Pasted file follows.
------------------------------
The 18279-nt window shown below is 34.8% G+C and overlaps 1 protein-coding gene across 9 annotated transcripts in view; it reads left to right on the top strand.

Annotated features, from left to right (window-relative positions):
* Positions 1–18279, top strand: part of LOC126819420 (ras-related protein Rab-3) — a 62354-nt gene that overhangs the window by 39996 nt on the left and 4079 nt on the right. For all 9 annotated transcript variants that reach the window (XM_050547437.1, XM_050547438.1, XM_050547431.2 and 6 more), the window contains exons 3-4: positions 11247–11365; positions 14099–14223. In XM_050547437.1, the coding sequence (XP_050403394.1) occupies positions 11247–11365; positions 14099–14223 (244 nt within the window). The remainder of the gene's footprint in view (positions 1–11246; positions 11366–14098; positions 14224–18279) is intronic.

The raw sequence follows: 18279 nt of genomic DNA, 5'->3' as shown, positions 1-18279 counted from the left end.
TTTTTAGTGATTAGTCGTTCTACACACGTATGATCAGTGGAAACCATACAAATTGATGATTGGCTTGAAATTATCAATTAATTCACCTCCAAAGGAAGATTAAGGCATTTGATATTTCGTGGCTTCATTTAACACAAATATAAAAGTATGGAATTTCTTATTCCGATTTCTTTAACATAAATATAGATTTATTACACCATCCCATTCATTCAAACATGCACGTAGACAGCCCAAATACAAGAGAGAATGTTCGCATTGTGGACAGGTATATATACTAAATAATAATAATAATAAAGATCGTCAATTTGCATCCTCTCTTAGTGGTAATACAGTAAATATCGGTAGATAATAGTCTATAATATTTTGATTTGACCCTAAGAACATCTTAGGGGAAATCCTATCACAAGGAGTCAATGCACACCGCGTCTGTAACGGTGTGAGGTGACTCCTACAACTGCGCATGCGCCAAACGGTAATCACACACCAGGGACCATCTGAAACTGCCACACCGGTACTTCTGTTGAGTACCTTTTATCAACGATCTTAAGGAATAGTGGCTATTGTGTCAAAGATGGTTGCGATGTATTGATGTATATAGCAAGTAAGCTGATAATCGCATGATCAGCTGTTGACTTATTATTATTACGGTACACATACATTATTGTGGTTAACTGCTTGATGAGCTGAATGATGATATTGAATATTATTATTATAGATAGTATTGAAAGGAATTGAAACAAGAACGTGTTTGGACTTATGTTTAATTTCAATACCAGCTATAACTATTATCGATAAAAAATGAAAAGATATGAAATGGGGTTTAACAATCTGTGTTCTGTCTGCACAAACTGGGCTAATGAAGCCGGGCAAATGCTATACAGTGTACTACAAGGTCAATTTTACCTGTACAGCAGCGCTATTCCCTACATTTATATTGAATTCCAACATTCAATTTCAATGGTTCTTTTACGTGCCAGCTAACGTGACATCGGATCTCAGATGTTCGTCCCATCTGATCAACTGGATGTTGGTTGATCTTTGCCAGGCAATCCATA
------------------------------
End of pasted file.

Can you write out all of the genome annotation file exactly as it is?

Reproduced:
The 18279-nt window shown below is 34.8% G+C and overlaps 1 protein-coding gene across 9 annotated transcripts in view; it reads left to right on the top strand.

Annotated features, from left to right (window-relative positions):
* Positions 1–18279, top strand: part of LOC126819420 (ras-related protein Rab-3) — a 62354-nt gene that overhangs the window by 39996 nt on the left and 4079 nt on the right. For all 9 annotated transcript variants that reach the window (XM_050547437.1, XM_050547438.1, XM_050547431.2 and 6 more), the window contains exons 3-4: positions 11247–11365; positions 14099–14223. In XM_050547437.1, the coding sequence (XP_050403394.1) occupies positions 11247–11365; positions 14099–14223 (244 nt within the window). The remainder of the gene's footprint in view (positions 1–11246; positions 11366–14098; positions 14224–18279) is intronic.

The raw sequence follows: 18279 nt of genomic DNA, 5'->3' as shown, positions 1-18279 counted from the left end.
TTTTTAGTGATTAGTCGTTCTACACACGTATGATCAGTGGAAACCATACAAATTGATGATTGGCTTGAAATTATCAATTAATTCACCTCCAAAGGAAGATTAAGGCATTTGATATTTCGTGGCTTCATTTAACACAAATATAAAAGTATGGAATTTCTTATTCCGATTTCTTTAACATAAATATAGATTTATTACACCATCCCATTCATTCAAACATGCACGTAGACAGCCCAAATACAAGAGAGAATGTTCGCATTGTGGACAGGTATATATACTAAATAATAATAATAATAAAGATCGTCAATTTGCATCCTCTCTTAGTGGTAATACAGTAAATATCGGTAGATAATAGTCTATAATATTTTGATTTGACCCTAAGAACATCTTAGGGGAAATCCTATCACAAGGAGTCAATGCACACCGCGTCTGTAACGGTGTGAGGTGACTCCTACAACTGCGCATGCGCCAAACGGTAATCACACACCAGGGACCATCTGAAACTGCCACACCGGTACTTCTGTTGAGTACCTTTTATCAACGATCTTAAGGAATAGTGGCTATTGTGTCAAAGATGGTTGCGATGTATTGATGTATATAGCAAGTAAGCTGATAATCGCATGATCAGCTGTTGACTTATTATTATTACGGTACACATACATTATTGTGGTTAACTGCTTGATGAGCTGAATGATGATATTGAATATTATTATTATAGATAGTATTGAAAGGAATTGAAACAAGAACGTGTTTGGACTTATGTTTAATTTCAATACCAGCTATAACTATTATCGATAAAAAATGAAAAGATATGAAATGGGGTTTAACAATCTGTGTTCTGTCTGCACAAACTGGGCTAATGAAGCCGGGCAAATGCTATACAGTGTACTACAAGGTCAATTTTACCTGTACAGCAGCGCTATTCCCTACATTTATATTGAATTCCAACATTCAATTTCAATGGTTCTTTTACGTGCCAGCTAACGTGACATCGGATCTCAGATGTTCGTCCCATCTGATCAACTGGATGTTGGTTGATCTTTGCCAGGCAATCCATA